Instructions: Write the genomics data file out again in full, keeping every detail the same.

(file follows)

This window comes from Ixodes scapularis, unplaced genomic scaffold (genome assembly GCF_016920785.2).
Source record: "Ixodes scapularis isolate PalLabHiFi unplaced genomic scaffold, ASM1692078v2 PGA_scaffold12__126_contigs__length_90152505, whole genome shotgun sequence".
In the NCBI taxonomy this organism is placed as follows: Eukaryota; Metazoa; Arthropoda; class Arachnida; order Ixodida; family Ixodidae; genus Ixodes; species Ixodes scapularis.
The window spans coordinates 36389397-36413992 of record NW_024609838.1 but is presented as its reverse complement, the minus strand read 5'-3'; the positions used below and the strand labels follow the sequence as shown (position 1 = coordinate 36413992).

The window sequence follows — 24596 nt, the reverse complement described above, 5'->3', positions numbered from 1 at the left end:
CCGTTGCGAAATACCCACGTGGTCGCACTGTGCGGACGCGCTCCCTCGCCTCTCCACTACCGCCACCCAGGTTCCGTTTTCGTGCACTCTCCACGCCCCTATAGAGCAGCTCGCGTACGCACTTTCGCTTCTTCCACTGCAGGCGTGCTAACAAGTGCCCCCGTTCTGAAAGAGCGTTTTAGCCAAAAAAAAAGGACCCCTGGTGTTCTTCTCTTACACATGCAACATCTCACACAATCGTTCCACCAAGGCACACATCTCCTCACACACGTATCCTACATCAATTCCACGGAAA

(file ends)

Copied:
This window comes from Ixodes scapularis, unplaced genomic scaffold (genome assembly GCF_016920785.2).
Source record: "Ixodes scapularis isolate PalLabHiFi unplaced genomic scaffold, ASM1692078v2 PGA_scaffold12__126_contigs__length_90152505, whole genome shotgun sequence".
In the NCBI taxonomy this organism is placed as follows: Eukaryota; Metazoa; Arthropoda; class Arachnida; order Ixodida; family Ixodidae; genus Ixodes; species Ixodes scapularis.
The window spans coordinates 36389397-36413992 of record NW_024609838.1 but is presented as its reverse complement, the minus strand read 5'-3'; the positions used below and the strand labels follow the sequence as shown (position 1 = coordinate 36413992).

The window sequence follows — 24596 nt, the reverse complement described above, 5'->3', positions numbered from 1 at the left end:
CCGTTGCGAAATACCCACGTGGTCGCACTGTGCGGACGCGCTCCCTCGCCTCTCCACTACCGCCACCCAGGTTCCGTTTTCGTGCACTCTCCACGCCCCTATAGAGCAGCTCGCGTACGCACTTTCGCTTCTTCCACTGCAGGCGTGCTAACAAGTGCCCCCGTTCTGAAAGAGCGTTTTAGCCAAAAAAAAAGGACCCCTGGTGTTCTTCTCTTACACATGCAACATCTCACACAATCGTTCCACCAAGGCACACATCTCCTCACACACGTATCCTACATCAATTCCACGGAAA